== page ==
Heckington Church, Lincolnshire, July 2014
Heckington Church, Lincolnshire, July 2014

 

Oh, is the water sweet and cool,

Gentle and brown, above the pool?

And laughs the immortal river still

Under the mill, under the mill?

Say, is there Beauty yet to find?

And Certainty? and Quiet kind?

Deep meadows yet, for to forget

The lies, and truths, and pain? . . . oh! yet

Stands the Church clock at ten to three?

And is there honey still for tea?

Rupert Brooke, The Old Vicarage, Grantchester (1912)

Although written long before anyone knew the Great War was coming, and in a lighter tone than the poetry he would write when it did, Rupert Brooke’s evocation from abroad of life in an English village is endlessly poignant. We do, after all, know what came in 1914.

Rupert Brooke died in 1915 on a hospital ship in the Aegean Sea. He was 27 years old. By then, his poetry was both successful and closely associated with the war. His sonnets, The Dead and The Soldier, – ‘If I should die, think only this of me’ – had caught something of the spirit of sacrificial heroism that had inspired young men from all over England to volunteer in the summer of 1914.

Among them were scores of farm labourers, tradesmen and other young men from the Fens, who joined the Lincolnshire Regiment and fought on the Western Front. Many of them, far more than anyone imagined on 4 August 1914, never came back. The lost were remembered by their parents, sisters and former comrades in the parish church, where so many other lives, and so many historical crises, had also left their mark.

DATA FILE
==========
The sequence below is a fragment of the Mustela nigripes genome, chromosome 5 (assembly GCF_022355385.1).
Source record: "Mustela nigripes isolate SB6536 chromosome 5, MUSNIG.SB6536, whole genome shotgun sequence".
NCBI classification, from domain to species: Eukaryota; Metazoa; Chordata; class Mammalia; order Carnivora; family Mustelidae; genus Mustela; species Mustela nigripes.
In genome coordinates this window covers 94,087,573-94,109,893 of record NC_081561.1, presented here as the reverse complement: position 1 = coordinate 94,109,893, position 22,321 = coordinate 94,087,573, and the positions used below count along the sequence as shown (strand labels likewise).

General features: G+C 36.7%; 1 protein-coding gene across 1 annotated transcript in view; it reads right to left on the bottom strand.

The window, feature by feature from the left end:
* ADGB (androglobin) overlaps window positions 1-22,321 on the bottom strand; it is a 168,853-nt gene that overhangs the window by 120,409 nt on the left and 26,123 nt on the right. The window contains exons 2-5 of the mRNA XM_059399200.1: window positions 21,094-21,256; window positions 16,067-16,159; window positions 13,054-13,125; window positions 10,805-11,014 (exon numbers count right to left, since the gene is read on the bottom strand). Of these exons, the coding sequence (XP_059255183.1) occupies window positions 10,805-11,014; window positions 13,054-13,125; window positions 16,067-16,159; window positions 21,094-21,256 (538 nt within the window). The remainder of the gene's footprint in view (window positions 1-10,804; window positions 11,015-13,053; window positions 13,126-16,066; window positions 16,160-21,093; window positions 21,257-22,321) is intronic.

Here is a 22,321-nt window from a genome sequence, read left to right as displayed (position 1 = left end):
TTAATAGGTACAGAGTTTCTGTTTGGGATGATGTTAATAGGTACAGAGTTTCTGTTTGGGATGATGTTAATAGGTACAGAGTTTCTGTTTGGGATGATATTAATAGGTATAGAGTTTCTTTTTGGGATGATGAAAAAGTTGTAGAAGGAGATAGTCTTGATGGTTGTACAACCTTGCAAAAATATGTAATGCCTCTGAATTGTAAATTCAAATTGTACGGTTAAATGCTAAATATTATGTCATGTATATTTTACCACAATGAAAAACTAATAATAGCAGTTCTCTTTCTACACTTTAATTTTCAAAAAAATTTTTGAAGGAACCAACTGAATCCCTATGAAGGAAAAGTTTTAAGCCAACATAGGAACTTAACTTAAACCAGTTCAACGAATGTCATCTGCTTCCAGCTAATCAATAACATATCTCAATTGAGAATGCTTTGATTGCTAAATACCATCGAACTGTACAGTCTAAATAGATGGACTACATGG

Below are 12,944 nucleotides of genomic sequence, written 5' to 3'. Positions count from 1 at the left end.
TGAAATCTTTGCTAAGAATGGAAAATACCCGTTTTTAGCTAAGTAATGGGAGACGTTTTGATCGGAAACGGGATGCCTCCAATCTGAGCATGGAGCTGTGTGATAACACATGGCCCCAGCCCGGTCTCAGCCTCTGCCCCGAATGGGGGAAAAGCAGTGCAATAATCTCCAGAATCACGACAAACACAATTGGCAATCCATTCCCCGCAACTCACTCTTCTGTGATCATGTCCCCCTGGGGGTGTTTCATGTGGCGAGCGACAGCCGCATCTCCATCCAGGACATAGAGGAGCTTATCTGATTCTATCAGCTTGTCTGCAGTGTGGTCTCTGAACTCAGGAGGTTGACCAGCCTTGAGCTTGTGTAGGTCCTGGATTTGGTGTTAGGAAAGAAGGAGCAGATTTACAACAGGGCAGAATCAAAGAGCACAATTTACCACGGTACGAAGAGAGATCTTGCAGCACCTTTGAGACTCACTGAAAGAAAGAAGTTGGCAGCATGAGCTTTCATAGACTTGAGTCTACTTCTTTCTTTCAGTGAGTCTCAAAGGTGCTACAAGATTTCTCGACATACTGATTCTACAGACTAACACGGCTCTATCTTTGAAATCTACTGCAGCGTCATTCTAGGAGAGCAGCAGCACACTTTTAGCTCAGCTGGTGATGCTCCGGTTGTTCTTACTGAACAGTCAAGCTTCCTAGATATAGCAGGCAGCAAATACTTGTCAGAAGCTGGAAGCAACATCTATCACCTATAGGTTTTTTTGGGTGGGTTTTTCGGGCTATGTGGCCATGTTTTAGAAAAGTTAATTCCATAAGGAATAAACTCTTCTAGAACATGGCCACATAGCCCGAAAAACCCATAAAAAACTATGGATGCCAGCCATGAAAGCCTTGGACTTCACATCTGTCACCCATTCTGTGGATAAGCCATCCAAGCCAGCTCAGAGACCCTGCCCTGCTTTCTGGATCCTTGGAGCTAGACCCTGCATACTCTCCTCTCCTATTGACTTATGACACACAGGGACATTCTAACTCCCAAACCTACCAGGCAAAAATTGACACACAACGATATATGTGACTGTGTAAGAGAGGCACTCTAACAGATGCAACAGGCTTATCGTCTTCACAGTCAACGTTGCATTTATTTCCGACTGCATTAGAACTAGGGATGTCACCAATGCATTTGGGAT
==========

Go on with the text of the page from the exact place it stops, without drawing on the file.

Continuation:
The poetry of the First World War is closely linked in the English imagination with the experience of industrial warfare. No other war has left such a trace in our literature. Today, one hundred years after the entry of Great Britain into the Great War, let the words of another fine poet, Laurence Binyon, mark the day, as they have so often in Remembrance Services in each one of these churches:

They shall grow not old, as we that are left grow old:

Age shall not weary them, nor the years condemn.

At the going down of the sun and in the morning,

We will remember them.

Laurence Binyon, For The Fallen, (1914)

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2 thoughts on “Stands the Church clock at ten to three?

  1. Revisiting these poems both here and others on the Prom. Concert which has just commemorated WW1, has been a moving experience. I also liked the War Memorials as I have relatives commemorated on some of them, and I have very poignant thoughts about the young men who went off to war and did not return. All through my childhood I heard of great uncles and distant cousins who lost their lives in WW1 and I commiserated with my grandparents, whenever they spoke of these losses. My father’s eldest brother served in WW1 because he was 20 years older than my father, and he joined up underage, he was fifteen, but, fortunately, he came back, a brother in WW2 didn’t.

    1. Thanks for sharing your experience, Valerie. We may be the last generation with direct memories of the people who lived through those experiences. My grandfather fought on the Western Front throughout the whole war and, although he survived, I know that it changed him deeply. The subject, and Remembrance Day itself comes up in the voices of people that I’m editing for the book now.

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